TAIPEI, Taiwan -- Advanced Micro Devices Inc. (AMD) has begun showing an updated reference design for a personal digital assistant (PDA) running the Linux operating system to hardware makers, according to a company executive.
The announcement brings the reference design one step closer to availability as a commercial product.
Based on AMD's 400MHz Alchemy 1100 processor, an early prototype of the PDA reference design was demonstrated in August by the company at the LinuxWorld Conference & Expo in San Francisco.
Since then, AMD has advanced the prototype's design with the addition of full-screen video capabilities and has completed work on the device's battery charger, said Phil Pompa, vice president of marketing for AMD's Personal Connectivity Solutions group, in an interview on the sidelines of the Computex exhibition here last week.
"It's certainly at the point where we can go hand to this to an OEM," Pompa said, adding that AMD is currently working on improvements to the design's power management capabilities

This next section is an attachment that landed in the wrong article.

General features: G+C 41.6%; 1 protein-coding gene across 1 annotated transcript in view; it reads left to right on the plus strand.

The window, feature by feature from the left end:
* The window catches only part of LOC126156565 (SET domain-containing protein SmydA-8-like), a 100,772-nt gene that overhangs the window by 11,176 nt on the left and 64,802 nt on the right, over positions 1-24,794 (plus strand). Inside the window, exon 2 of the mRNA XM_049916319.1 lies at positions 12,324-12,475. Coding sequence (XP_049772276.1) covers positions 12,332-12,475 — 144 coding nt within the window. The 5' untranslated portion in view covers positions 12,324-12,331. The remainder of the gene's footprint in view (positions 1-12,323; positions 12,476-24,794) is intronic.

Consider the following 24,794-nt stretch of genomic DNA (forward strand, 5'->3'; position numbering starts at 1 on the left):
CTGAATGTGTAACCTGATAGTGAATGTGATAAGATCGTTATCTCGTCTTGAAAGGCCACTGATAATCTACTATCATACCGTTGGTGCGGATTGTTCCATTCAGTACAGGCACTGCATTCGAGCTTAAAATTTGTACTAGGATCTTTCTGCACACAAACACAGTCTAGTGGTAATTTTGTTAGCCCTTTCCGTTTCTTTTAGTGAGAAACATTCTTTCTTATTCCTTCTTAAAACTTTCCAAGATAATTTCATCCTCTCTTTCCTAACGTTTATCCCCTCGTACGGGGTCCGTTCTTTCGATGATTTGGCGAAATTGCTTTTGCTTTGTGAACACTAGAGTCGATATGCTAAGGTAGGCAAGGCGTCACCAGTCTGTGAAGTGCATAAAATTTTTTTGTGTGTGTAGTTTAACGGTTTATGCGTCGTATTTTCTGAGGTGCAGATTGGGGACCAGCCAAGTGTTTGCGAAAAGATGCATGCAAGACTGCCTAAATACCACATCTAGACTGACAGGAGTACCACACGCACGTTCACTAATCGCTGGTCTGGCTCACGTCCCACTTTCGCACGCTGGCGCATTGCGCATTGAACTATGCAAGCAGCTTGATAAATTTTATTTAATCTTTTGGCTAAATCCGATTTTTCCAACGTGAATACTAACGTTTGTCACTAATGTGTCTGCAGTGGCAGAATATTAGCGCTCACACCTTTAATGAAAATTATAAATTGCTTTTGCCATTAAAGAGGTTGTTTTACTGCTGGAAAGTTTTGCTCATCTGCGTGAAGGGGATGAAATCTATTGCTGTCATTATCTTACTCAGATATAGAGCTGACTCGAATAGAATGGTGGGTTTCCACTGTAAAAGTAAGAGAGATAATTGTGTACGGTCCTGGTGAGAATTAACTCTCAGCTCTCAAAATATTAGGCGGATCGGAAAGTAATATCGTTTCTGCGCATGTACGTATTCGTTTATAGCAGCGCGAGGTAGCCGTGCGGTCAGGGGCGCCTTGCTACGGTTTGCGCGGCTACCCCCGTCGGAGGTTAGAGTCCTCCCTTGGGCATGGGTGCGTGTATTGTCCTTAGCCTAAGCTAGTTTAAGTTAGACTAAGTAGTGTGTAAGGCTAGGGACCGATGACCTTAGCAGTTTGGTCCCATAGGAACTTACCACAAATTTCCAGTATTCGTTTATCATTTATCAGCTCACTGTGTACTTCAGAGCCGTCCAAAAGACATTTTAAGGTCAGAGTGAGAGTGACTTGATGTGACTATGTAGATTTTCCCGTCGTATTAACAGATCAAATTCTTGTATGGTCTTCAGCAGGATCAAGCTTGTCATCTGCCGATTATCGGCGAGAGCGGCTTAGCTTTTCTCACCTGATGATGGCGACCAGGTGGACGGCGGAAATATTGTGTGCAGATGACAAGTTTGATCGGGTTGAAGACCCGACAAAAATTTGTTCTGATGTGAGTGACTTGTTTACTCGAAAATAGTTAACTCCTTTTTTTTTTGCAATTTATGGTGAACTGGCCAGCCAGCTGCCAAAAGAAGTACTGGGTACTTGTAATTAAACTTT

The Au1100-based PDA runs Metrowerks Corp.'s Linux-based OpenPDA software suite, which includes an embedded Linux kernel and a range of software, such as applications for playing music and video files. OpenPDA also includes Trolltech AS's Qtopia multilingual user interface, Opera Software ASA's Opera Web browser, and support for both Personal Java and J2ME (Java 2 Platform Micro Edition).
AMD sees the ability to play full-screen video as a key feature of the PDA reference design, Pompa said, demonstrating the design's ability to play full-screen video on a 320-pixel by 240-pixel screen with no screen artifacts and without the assistance of a graphics processor.
"If you're really going to use this as a multimedia device, you have got to have good-quality video," Pompa said.
Video capabilities aside, AMD has yet to find a hardware maker that has committed to bringing the Alchemy-based reference design to market as a commercial product. But Pompa said hardware makers have already shown interest in the reference design.
"We're showing it to our customer base," Pompa said, adding that one hardware maker had been given a prototype to show to a customer at Computex last week.